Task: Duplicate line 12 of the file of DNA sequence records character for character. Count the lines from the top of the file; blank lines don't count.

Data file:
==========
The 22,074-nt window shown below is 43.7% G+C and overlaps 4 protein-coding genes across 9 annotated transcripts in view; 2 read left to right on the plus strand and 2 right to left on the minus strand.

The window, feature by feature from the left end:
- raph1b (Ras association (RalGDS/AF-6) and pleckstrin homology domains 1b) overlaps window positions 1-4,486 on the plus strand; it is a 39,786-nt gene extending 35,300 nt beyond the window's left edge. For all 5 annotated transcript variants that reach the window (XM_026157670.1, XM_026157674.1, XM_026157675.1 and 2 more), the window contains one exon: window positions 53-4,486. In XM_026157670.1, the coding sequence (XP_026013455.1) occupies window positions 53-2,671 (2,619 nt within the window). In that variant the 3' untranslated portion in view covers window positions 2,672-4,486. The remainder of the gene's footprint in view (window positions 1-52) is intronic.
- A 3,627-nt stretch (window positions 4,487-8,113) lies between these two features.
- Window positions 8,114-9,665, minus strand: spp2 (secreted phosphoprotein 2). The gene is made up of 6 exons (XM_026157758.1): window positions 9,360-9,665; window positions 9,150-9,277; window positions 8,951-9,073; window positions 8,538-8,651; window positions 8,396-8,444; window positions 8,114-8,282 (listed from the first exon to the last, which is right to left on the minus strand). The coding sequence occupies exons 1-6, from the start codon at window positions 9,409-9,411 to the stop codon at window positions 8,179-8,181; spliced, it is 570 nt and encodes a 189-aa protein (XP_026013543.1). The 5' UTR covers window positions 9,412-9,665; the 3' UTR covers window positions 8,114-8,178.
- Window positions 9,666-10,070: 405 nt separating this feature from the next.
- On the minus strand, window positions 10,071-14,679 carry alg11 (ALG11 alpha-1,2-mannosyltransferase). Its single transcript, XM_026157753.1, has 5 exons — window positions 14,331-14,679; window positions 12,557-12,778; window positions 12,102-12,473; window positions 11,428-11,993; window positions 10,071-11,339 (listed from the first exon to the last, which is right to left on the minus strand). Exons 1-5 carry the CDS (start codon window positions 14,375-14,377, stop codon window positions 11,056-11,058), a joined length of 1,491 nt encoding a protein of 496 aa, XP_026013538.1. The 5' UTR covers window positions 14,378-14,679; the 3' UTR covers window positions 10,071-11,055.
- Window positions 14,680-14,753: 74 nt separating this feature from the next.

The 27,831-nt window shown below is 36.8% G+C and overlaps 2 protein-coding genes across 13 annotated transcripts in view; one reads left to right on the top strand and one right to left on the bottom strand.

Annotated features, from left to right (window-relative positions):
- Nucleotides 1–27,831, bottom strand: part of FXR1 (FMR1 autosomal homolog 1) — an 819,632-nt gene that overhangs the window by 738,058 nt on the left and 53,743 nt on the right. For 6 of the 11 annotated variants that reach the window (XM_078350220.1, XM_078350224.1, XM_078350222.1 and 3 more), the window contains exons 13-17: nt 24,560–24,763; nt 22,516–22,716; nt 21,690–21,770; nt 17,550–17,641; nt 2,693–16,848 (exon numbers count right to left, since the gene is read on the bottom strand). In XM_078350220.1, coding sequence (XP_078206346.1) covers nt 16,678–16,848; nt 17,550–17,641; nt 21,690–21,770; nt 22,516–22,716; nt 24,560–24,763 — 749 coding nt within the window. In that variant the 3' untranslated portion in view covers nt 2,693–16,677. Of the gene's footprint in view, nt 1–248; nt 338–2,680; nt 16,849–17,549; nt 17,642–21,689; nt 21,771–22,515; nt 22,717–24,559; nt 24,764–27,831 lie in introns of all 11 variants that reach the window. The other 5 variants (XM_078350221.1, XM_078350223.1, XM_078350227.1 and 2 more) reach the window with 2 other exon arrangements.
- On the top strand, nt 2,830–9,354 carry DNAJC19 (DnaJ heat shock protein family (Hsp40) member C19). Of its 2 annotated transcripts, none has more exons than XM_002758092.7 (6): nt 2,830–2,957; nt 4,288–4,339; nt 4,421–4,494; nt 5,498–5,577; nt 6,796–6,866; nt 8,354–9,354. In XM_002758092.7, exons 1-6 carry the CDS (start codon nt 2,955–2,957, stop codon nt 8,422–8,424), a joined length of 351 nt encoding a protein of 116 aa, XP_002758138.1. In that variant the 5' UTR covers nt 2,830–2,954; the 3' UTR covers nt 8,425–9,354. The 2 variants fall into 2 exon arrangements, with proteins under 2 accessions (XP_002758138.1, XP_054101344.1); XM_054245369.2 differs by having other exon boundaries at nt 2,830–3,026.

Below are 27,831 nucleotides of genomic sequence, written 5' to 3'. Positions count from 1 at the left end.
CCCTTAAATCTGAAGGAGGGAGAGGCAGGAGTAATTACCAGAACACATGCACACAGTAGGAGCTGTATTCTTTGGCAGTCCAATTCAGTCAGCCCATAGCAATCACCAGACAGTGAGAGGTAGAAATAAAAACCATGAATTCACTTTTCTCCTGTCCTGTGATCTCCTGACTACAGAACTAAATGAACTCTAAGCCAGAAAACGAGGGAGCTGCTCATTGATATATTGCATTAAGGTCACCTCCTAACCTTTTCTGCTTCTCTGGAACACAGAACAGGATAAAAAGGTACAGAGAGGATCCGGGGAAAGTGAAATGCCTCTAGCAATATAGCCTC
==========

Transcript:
- On the top strand, nt 2,830–9,354 carry DNAJC19 (DnaJ heat shock protein family (Hsp40) member C19). Of its 2 annotated transcripts, none has more exons than XM_002758092.7 (6): nt 2,830–2,957; nt 4,288–4,339; nt 4,421–4,494; nt 5,498–5,577; nt 6,796–6,866; nt 8,354–9,354. In XM_002758092.7, exons 1-6 carry the CDS (start codon nt 2,955–2,957, stop codon nt 8,422–8,424), a joined length of 351 nt encoding a protein of 116 aa, XP_002758138.1. In that variant the 5' UTR covers nt 2,830–2,954; the 3' UTR covers nt 8,425–9,354. The 2 variants fall into 2 exon arrangements, with proteins under 2 accessions (XP_002758138.1, XP_054101344.1); XM_054245369.2 differs by having other exon boundaries at nt 2,830–3,026.